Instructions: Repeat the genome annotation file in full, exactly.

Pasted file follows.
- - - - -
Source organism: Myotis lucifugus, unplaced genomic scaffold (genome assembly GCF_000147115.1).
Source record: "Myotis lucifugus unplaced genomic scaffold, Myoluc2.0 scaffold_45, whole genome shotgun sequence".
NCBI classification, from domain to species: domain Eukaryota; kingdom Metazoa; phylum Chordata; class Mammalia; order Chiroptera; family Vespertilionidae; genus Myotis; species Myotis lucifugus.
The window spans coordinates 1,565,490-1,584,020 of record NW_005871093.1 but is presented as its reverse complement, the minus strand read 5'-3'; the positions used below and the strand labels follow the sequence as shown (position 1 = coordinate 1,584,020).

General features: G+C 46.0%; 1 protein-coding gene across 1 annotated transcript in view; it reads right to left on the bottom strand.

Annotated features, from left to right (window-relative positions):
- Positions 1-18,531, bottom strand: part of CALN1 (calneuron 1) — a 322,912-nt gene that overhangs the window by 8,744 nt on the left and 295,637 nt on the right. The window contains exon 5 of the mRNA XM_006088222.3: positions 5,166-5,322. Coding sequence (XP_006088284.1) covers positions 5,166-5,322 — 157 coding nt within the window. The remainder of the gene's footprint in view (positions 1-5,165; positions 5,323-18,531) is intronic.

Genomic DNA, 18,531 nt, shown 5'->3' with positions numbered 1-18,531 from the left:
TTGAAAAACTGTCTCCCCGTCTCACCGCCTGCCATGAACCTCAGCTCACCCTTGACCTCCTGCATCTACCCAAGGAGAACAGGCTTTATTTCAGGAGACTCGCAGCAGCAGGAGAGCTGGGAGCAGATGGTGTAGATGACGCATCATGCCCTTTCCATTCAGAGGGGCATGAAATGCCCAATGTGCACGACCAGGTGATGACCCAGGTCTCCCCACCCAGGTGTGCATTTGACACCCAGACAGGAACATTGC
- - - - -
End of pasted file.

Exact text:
Source organism: Myotis lucifugus, unplaced genomic scaffold (genome assembly GCF_000147115.1).
Source record: "Myotis lucifugus unplaced genomic scaffold, Myoluc2.0 scaffold_45, whole genome shotgun sequence".
NCBI classification, from domain to species: domain Eukaryota; kingdom Metazoa; phylum Chordata; class Mammalia; order Chiroptera; family Vespertilionidae; genus Myotis; species Myotis lucifugus.
The window spans coordinates 1,565,490-1,584,020 of record NW_005871093.1 but is presented as its reverse complement, the minus strand read 5'-3'; the positions used below and the strand labels follow the sequence as shown (position 1 = coordinate 1,584,020).

General features: G+C 46.0%; 1 protein-coding gene across 1 annotated transcript in view; it reads right to left on the bottom strand.

Annotated features, from left to right (window-relative positions):
- Positions 1-18,531, bottom strand: part of CALN1 (calneuron 1) — a 322,912-nt gene that overhangs the window by 8,744 nt on the left and 295,637 nt on the right. The window contains exon 5 of the mRNA XM_006088222.3: positions 5,166-5,322. Coding sequence (XP_006088284.1) covers positions 5,166-5,322 — 157 coding nt within the window. The remainder of the gene's footprint in view (positions 1-5,165; positions 5,323-18,531) is intronic.

Genomic DNA, 18,531 nt, shown 5'->3' with positions numbered 1-18,531 from the left:
TTGAAAAACTGTCTCCCCGTCTCACCGCCTGCCATGAACCTCAGCTCACCCTTGACCTCCTGCATCTACCCAAGGAGAACAGGCTTTATTTCAGGAGACTCGCAGCAGCAGGAGAGCTGGGAGCAGATGGTGTAGATGACGCATCATGCCCTTTCCATTCAGAGGGGCATGAAATGCCCAATGTGCACGACCAGGTGATGACCCAGGTCTCCCCACCCAGGTGTGCATTTGACACCCAGACAGGAACATTGC